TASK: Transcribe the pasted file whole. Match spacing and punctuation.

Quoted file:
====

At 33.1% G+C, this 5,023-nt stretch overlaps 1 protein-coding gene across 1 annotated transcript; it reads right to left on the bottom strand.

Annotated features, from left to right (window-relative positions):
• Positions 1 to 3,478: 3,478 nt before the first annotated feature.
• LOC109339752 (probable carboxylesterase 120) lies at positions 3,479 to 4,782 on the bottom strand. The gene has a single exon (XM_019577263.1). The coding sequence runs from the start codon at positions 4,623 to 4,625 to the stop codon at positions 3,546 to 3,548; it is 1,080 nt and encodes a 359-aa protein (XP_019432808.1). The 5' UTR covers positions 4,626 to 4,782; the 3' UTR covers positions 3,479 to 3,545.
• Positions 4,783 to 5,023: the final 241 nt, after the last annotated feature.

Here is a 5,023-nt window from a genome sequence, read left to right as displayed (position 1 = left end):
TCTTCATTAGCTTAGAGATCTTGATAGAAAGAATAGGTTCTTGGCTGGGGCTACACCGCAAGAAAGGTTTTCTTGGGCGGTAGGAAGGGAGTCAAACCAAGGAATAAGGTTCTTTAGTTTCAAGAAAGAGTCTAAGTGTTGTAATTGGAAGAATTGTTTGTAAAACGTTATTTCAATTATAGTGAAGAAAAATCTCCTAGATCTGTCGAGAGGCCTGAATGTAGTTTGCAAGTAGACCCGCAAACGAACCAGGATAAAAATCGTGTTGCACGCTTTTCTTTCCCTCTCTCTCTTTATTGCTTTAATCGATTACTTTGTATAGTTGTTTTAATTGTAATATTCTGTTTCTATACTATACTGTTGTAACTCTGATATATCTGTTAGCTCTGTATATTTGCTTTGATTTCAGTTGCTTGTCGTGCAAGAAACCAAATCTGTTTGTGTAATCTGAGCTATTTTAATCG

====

At 33.1% G+C, this 5,023-nt stretch overlaps 1 protein-coding gene across 1 annotated transcript; it reads right to left on the bottom strand.

Annotated features, from left to right (window-relative positions):
• Positions 1 to 3,478: 3,478 nt before the first annotated feature.
• LOC109339752 (probable carboxylesterase 120) lies at positions 3,479 to 4,782 on the bottom strand. The gene has a single exon (XM_019577263.1). The coding sequence runs from the start codon at positions 4,623 to 4,625 to the stop codon at positions 3,546 to 3,548; it is 1,080 nt and encodes a 359-aa protein (XP_019432808.1). The 5' UTR covers positions 4,626 to 4,782; the 3' UTR covers positions 3,479 to 3,545.
• Positions 4,783 to 5,023: the final 241 nt, after the last annotated feature.

Here is a 5,023-nt window from a genome sequence, read left to right as displayed (position 1 = left end):
TCTTCATTAGCTTAGAGATCTTGATAGAAAGAATAGGTTCTTGGCTGGGGCTACACCGCAAGAAAGGTTTTCTTGGGCGGTAGGAAGGGAGTCAAACCAAGGAATAAGGTTCTTTAGTTTCAAGAAAGAGTCTAAGTGTTGTAATTGGAAGAATTGTTTGTAAAACGTTATTTCAATTATAGTGAAGAAAAATCTCCTAGATCTGTCGAGAGGCCTGAATGTAGTTTGCAAGTAGACCCGCAAACGAACCAGGATAAAAATCGTGTTGCACGCTTTTCTTTCCCTCTCTCTCTTTATTGCTTTAATCGATTACTTTGTATAGTTGTTTTAATTGTAATATTCTGTTTCTATACTATACTGTTGTAACTCTGATATATCTGTTAGCTCTGTATATTTGCTTTGATTTCAGTTGCTTGTCGTGCAAGAAACCAAATCTGTTTGTGTAATCTGAGCTATTTTAATCG